Captain America: The First Avenger might never compare to the taut thriller that Winter Solider ended up being, or the measured spectacle critics are calling Civil War, but it has one special moment. It’s a moment that changes Captain America from mere hunk of propaganda to a tragic hero. And it’s borrowed wholesale from a 1946 British film, A Matter of Life and Death. The scene in question is when Steve Rogers is crashing a plane to save the world, and back at base Peggy Carter is wrapped around a radio, saying goodbye to Steve in his final moments. Unless you’re a monster, the scene got you misty-eyed and it hangs heavy in your mind every time Steve Rogers frowns or Peggy Carter tries to move on. Here was a seminal romance torn asunder by time and circumstance.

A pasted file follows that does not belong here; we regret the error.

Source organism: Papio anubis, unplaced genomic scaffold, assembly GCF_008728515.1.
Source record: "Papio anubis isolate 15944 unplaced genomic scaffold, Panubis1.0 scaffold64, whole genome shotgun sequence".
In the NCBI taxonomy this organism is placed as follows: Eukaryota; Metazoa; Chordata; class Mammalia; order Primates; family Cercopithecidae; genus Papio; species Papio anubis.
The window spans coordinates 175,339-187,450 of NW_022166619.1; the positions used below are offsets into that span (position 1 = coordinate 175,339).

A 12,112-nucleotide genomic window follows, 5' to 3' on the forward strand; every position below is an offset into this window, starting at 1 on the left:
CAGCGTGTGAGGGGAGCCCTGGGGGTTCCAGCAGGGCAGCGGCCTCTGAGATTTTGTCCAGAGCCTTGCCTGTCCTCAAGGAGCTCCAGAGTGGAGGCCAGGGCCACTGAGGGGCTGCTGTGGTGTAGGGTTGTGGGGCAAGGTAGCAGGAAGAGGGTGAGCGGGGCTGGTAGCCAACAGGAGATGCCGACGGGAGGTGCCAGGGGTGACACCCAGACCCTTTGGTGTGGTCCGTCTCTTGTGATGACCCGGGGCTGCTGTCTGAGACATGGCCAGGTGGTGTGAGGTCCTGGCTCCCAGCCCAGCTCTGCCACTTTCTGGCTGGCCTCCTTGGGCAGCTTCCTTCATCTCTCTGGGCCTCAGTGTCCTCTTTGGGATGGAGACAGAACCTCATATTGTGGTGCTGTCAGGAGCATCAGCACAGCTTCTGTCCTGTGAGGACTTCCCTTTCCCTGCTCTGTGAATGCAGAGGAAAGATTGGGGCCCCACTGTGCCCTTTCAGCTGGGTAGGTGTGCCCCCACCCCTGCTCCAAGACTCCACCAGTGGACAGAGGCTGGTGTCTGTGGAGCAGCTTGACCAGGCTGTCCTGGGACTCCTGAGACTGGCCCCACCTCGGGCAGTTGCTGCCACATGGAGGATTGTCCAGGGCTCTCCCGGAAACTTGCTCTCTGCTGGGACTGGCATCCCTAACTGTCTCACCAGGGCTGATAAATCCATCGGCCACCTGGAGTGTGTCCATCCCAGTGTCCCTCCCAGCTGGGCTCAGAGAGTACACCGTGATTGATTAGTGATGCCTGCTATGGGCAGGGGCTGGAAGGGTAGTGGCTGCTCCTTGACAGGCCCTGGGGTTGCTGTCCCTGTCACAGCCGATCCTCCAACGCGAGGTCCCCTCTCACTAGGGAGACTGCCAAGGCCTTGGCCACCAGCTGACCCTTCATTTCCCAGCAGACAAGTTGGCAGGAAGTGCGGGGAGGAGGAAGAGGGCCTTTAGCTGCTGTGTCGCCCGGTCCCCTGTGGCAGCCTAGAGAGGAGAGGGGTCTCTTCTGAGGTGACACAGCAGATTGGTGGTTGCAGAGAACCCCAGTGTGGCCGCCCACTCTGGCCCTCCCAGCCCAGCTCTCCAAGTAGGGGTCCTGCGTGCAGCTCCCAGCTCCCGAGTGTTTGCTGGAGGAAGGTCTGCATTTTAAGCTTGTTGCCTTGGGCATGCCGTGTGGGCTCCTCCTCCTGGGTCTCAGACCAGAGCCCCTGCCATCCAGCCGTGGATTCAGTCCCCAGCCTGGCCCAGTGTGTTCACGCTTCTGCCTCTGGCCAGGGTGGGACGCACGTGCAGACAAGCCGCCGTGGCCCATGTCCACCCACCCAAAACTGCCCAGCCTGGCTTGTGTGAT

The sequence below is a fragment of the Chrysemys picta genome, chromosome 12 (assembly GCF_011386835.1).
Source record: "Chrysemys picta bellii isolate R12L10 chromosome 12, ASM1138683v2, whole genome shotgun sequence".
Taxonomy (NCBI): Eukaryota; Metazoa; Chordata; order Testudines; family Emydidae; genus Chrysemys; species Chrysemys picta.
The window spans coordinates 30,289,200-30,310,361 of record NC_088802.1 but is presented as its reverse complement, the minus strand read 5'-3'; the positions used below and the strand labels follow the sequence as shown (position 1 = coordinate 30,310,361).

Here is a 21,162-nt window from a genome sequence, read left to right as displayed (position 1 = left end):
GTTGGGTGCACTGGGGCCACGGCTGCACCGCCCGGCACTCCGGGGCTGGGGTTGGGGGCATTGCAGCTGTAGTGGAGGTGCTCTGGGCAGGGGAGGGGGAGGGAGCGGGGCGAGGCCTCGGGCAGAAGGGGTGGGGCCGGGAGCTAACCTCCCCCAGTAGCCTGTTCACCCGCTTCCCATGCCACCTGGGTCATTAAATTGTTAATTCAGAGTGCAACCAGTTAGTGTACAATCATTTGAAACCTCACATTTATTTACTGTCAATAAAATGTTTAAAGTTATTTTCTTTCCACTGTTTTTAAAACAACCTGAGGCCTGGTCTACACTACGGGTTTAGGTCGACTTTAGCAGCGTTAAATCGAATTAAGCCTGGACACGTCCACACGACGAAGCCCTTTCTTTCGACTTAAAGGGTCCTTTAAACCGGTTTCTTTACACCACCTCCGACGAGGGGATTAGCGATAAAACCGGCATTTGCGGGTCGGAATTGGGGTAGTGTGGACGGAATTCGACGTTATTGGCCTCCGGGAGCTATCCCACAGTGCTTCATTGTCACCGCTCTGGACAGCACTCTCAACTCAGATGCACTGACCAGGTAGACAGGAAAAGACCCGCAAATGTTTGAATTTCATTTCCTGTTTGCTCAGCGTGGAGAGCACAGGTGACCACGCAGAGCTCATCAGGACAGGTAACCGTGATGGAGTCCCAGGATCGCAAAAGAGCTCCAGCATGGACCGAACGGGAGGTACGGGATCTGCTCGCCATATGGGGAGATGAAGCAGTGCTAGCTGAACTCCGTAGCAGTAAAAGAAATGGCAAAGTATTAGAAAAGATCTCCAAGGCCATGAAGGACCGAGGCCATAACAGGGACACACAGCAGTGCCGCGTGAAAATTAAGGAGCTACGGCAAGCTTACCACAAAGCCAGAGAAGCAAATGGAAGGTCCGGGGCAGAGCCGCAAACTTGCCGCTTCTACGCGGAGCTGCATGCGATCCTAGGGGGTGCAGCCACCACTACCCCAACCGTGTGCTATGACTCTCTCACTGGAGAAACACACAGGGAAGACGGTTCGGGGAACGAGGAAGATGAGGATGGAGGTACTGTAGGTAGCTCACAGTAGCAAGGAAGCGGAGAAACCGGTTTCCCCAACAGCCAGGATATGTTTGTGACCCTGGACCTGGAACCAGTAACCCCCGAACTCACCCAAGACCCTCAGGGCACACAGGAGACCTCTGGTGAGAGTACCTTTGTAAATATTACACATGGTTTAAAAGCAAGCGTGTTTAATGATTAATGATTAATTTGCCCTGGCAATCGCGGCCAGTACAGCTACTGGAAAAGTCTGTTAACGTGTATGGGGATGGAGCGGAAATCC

And almost the exact same scene plays at the very beginning of A Matter of Life and Death. Peter Carter (played by David Niven) is on a doomed bomber plane with no rescue in sight, just like Cap. June (played by Kim Hunter) is a radio operator who picks up Peter’s signal, and is forced to listen as he crashes to his death, just like Peggy. The major difference here (other than the lack of superheroics) is that this time it’s the Brit going out nobly, and the American stuck on the sidelines — mainly because the movie was originally commissioned to improve Anglo-American relations during the war.
Whereas everything in The First Avenger leads up to the moment Steve sacrifices himself, everything in A Matter of Life and Death stems from Peter’s sacrifice — largely because he somehow survives when he jumps out of the plane, sans parachute, and is able to meet up (and make out) with June. But then an envoy from heaven arrives, declaring that Peter was supposed to die, at which point Peter goes to heaven, where a trial is held to determine if he should be allowed to continue living.
It’s probably good that Captain America‘s homage stopped with the sacrifice.